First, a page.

These might balance out were it not for the fact that so many independent sources corroborate just the sort of behavior the book describes. Newsweek, for example, says that "as for Jack, his monomaniacal skirt-chasing has been well documented." If so, that documentation consists precisely of accounts similar to those contained in All Too Human.
If we resolve the issue of credibility roughly, at least, in favor of believing the reports, we come next to the question of what, specifically, that behavior was. And here we confront the horns of a dilemma. If we don't spell out the details, the reader won't have freshly in mind the particulars that will be needed for our later discussion of their significance. If we do recount them, we turn the Journal of Social, Political and Economic Studies into nothing less than an academic version of Larry Flynt's Hustler. What is fitting for Hustler, surely one of the world's sleaziest magazines, just isn't appropriate to these pages.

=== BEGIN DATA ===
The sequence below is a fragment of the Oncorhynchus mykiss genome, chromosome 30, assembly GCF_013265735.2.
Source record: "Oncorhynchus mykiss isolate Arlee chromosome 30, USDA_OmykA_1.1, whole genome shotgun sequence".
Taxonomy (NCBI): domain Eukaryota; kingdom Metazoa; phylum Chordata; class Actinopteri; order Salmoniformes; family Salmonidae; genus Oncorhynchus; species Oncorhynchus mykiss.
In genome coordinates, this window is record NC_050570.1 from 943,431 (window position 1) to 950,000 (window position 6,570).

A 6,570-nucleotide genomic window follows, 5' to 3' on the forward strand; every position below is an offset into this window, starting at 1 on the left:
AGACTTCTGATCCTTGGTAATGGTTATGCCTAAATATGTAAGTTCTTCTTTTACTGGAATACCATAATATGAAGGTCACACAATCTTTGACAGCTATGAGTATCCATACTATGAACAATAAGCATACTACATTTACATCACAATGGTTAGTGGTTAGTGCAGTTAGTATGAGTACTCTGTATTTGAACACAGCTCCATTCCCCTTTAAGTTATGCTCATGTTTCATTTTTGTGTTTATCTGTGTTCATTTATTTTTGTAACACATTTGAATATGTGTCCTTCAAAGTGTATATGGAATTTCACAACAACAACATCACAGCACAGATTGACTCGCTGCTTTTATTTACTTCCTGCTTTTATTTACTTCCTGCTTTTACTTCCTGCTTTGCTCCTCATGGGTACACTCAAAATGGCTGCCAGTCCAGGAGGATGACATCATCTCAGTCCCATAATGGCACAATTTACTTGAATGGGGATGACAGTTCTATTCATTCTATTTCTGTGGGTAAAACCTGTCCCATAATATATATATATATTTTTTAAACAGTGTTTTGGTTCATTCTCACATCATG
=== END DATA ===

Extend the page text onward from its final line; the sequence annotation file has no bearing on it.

We have resolved that dilemma in favor of the editor's predilections toward decency, which means that the description we make of the revelations contained in All Too Human will have to be at the lowest possible level of prurience. How to do that? Suffice it to say in general terms that, regarding John F. Kennedy, Klein tells of group sex, public sex, sex on the run, sex in hallowed places, sex in a house of prostitution, mob connections, venereal disease and gross sexual infidelity toward his wife, Jackie, even while she was recovering from the birth of a dead baby. We are told that Jack's father, Joseph P. Kennedy, possessed an unquenchable sexual fire along much the same lines and had made the family's fortune through stock manipulation and mob-connected bootlegging -- all as prelude to appointment as the first Chairman of the Securities and Exchange Commission and then as the United States ambassador to Great Britain. Joseph was prominently mentioned, we are told, as a possible Democratic presidential candidate in 1940 if Franklin Delano Roosevelt chose not to run for a third term. Klein's revelations about Jackie make it clear that she was by no means an innocent seduced into a satyr's world.